But even then, this situation is not ideal. If you’re anything like us, you feel it’s unacceptable for your blog to be brought down, even for a moment—and especially by hackers.

The single most important tip? An ounce of prevention is worth a pound of cure.

In no area other than security is that adage more important. This is simply because hackers, both the automated and the manual kind, choose the path of least resistance.

To a large extent, many are playing the numbers game to try to build black-hat links or manipulate website content for the benefit of helping illegitimate companies rank higher in search engines. To accomplish this, hackers frequently send crawlers searching around the web, to seek out the most vulnerable sites.

So how can you stay safe?

1. Keep your blogging software up to date

As we know, most bloggers here use WordPress (and definitely most professional bloggers use a self-hosted installation). Keeping it up to date is critical. Since WordPress is so popular, unfortunately that means it’s frequent prey for hackers. By keeping up with the latest updates, you’ll ensure security, and get vulnerability fixes straight from the source, as the WordPress community actively seeks to maintain security of the software.

2. Choose secure logins and passwords

Brute force attacks can easily be prevented: choose a secure login and password. By “secure login” we mean change it from the typical “admin” to be more specific. For a “secure password,” use something that is at least ten characters long, and contains at least one upper-case letter and one symbol, such as an exclamation mark. This will make it virtually impossible for either a human or computer to guess your login details.

3. Beef up security with WordPress plugins

There’s a huge number of free WordPress plugins written by Good Samaritan developers looking to keep their blogging peers safe. A few must-haves include Secure WordPress, which removes some critical meta information that a hacker could use against you from your WordPress install, Limit Login Attempts, which makes a brute-force attack basically impossible, and WP Security Scan, which provides a report about your specific configuration of WordPress and suggests corrective actions.

4. Only blog from a system that is safe, secure, and spyware-free

Computer virus

Computer virus

For those who aren’t so tech savvy: your WordPress install (or any blog install) is software and runs on an operating system, similar to how your own computer runs.

One of the easiest ways for malicious code to find its way onto your blog is through an infected system. In reality, your blogging software is only ever as safe as the system you access it from. The best way to keep your system safe is with a comprehensive Internet security and anti-virus product. Alternatively, you can check with your ISP—many of them now offer Internet security to their subscribers.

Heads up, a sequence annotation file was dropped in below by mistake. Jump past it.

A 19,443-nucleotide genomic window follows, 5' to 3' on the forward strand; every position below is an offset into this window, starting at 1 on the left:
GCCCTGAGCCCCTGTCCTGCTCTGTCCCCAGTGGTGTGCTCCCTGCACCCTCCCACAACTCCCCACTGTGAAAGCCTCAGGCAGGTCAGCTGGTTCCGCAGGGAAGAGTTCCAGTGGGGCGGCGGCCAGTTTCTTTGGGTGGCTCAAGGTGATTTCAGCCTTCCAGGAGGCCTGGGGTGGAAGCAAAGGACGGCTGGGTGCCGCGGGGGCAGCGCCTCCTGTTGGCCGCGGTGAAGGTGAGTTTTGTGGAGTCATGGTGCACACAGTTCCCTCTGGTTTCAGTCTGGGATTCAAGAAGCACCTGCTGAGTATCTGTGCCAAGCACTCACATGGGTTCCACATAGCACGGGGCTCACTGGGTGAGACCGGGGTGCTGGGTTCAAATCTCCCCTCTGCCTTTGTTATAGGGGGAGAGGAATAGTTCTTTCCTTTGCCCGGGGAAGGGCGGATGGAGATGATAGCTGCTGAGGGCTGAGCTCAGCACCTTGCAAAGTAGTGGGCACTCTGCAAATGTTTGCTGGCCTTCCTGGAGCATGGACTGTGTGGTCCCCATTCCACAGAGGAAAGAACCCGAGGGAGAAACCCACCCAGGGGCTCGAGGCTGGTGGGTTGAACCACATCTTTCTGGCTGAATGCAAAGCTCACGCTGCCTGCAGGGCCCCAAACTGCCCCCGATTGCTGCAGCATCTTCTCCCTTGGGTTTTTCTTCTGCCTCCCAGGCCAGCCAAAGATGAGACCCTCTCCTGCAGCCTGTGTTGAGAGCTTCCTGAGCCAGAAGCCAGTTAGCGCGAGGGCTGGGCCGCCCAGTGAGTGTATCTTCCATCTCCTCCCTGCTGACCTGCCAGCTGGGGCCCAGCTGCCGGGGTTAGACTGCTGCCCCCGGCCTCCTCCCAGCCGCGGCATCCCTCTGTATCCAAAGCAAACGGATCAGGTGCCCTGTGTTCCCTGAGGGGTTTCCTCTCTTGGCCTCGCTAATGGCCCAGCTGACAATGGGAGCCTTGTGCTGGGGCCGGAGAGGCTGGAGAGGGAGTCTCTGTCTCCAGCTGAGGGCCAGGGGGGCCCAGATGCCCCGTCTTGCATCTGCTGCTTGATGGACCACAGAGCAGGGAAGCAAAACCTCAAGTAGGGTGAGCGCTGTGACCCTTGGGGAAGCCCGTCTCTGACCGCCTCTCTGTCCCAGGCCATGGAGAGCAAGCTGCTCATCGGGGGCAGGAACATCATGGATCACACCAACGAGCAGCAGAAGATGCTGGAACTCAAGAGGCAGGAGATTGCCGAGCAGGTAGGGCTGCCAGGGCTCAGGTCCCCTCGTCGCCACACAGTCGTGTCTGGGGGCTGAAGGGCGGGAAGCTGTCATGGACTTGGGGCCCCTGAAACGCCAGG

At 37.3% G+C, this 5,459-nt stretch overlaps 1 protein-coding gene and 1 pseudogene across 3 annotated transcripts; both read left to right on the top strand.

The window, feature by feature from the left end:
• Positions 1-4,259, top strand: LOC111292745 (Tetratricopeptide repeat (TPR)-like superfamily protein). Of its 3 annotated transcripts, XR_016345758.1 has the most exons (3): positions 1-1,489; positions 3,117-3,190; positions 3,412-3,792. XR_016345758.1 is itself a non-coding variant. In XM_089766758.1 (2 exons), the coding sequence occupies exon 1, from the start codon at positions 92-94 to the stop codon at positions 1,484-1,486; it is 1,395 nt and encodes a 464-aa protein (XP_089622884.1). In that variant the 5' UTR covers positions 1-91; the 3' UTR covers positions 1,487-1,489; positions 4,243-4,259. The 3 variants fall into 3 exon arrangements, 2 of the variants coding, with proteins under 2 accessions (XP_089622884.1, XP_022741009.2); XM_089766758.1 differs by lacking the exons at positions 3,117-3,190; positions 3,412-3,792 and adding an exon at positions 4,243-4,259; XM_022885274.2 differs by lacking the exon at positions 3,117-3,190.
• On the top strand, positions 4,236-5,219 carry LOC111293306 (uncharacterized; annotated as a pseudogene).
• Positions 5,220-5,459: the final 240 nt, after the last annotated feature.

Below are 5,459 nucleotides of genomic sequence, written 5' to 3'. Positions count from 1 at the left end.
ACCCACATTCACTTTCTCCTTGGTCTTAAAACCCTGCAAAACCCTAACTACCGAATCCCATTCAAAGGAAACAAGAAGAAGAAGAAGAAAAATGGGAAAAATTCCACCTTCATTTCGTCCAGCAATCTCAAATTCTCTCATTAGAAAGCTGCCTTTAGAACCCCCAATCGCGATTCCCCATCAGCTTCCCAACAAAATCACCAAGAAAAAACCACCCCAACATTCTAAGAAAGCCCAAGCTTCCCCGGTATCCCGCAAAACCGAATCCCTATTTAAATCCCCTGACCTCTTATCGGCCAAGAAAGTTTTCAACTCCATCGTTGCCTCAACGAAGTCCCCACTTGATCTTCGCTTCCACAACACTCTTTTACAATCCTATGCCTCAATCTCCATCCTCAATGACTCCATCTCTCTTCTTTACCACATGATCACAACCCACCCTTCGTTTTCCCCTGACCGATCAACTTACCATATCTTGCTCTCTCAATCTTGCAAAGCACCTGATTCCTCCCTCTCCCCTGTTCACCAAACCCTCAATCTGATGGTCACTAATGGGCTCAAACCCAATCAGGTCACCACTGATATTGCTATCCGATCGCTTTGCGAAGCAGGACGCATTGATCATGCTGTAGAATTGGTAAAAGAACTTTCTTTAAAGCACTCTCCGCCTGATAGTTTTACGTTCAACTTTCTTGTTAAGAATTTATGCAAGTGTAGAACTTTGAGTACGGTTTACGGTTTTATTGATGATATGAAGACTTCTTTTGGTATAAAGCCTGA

5. Automated backups: set it and forget it

You can setup backups to be made easily via a simple plugin. Alternatively, for those who run popular sites and are very serious about the safety of their posts, Automattic (the makers of WordPress) recently started to offer a premium service called VaultPress, which provides the dead-simple backup of not just databases, but all files associated with WordPress. Frequent snapshots of your install are critical and, aside from providing peace of mind, will ensure even if you ever get hacked, you don’t lose your work.

6. Stop spammers in their tracks

You can use Akismet (which analyzes comments via hundreds of tests) to quickly and effortlessly deal with spam comments, or use Bad Behavior (which references bad IP addresses via Project HoneyPot) and block them from even reaching your site in the first place.

What to do in the worst-case scenario

Even with prevention, code compromise is always possible. It happens to even the savviest bloggers. If you ever do get hacked or find webspam on your site, and aren’t sure what to do, don’t panic and start deleting files. This can make the situation much worse.

Instead, take screengrabs of the issue, and send them to someone who specializes in WordPress (or whatever your blogging software is) along with the most recently known good backups. This issue is very common, so there are many who specialize in helping fix just this situation.

Of course, these are just basic tips for prevention that everyone should take. There are more advanced tips (for example, locking down the /wp-admin/ directory with an .htaccess file) but if you can start out by implementing the tips above, you’ll already be a notch safer than most.

Has your site been hacked? Tell us what happened—and how you rectified the problem—in the comments.

Sean Sullivan is security advisor for F-Secure, a provider of award-winning anti-virus and computer security software. You can find more great security tips like this on F-Secure’s Safe and Savvy blog and stay at the cutting edge of the latest online threats via the F-Secure labs blog.

A Superior Writing Method

This guest post is by Stephen Guise of Deep Existence.